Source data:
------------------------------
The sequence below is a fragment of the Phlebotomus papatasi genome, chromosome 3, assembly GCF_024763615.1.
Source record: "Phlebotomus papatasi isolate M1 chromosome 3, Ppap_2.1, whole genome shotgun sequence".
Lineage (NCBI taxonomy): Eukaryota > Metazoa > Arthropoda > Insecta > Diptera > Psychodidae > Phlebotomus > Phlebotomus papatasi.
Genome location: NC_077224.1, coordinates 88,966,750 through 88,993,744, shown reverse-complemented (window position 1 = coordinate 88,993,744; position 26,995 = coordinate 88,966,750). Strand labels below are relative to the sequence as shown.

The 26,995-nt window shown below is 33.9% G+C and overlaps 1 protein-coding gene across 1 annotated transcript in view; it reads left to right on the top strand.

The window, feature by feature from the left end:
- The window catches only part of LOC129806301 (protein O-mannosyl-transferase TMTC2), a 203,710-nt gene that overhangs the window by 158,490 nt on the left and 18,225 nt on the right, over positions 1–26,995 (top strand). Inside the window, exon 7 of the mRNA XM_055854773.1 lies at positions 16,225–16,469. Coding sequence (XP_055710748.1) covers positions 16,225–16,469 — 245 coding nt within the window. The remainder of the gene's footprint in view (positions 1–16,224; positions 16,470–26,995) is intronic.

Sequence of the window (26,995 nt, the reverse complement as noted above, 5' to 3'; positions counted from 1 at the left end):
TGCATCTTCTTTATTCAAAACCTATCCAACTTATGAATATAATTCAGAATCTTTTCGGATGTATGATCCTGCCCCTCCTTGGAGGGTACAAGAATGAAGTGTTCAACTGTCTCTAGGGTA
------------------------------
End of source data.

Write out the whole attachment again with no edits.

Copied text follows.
The sequence below is a fragment of the Phlebotomus papatasi genome, chromosome 3, assembly GCF_024763615.1.
Source record: "Phlebotomus papatasi isolate M1 chromosome 3, Ppap_2.1, whole genome shotgun sequence".
Lineage (NCBI taxonomy): Eukaryota > Metazoa > Arthropoda > Insecta > Diptera > Psychodidae > Phlebotomus > Phlebotomus papatasi.
Genome location: NC_077224.1, coordinates 88,966,750 through 88,993,744, shown reverse-complemented (window position 1 = coordinate 88,993,744; position 26,995 = coordinate 88,966,750). Strand labels below are relative to the sequence as shown.

The 26,995-nt window shown below is 33.9% G+C and overlaps 1 protein-coding gene across 1 annotated transcript in view; it reads left to right on the top strand.

The window, feature by feature from the left end:
- The window catches only part of LOC129806301 (protein O-mannosyl-transferase TMTC2), a 203,710-nt gene that overhangs the window by 158,490 nt on the left and 18,225 nt on the right, over positions 1–26,995 (top strand). Inside the window, exon 7 of the mRNA XM_055854773.1 lies at positions 16,225–16,469. Coding sequence (XP_055710748.1) covers positions 16,225–16,469 — 245 coding nt within the window. The remainder of the gene's footprint in view (positions 1–16,224; positions 16,470–26,995) is intronic.

Sequence of the window (26,995 nt, the reverse complement as noted above, 5' to 3'; positions counted from 1 at the left end):
TGCATCTTCTTTATTCAAAACCTATCCAACTTATGAATATAATTCAGAATCTTTTCGGATGTATGATCCTGCCCCTCCTTGGAGGGTACAAGAATGAAGTGTTCAACTGTCTCTAGGGTA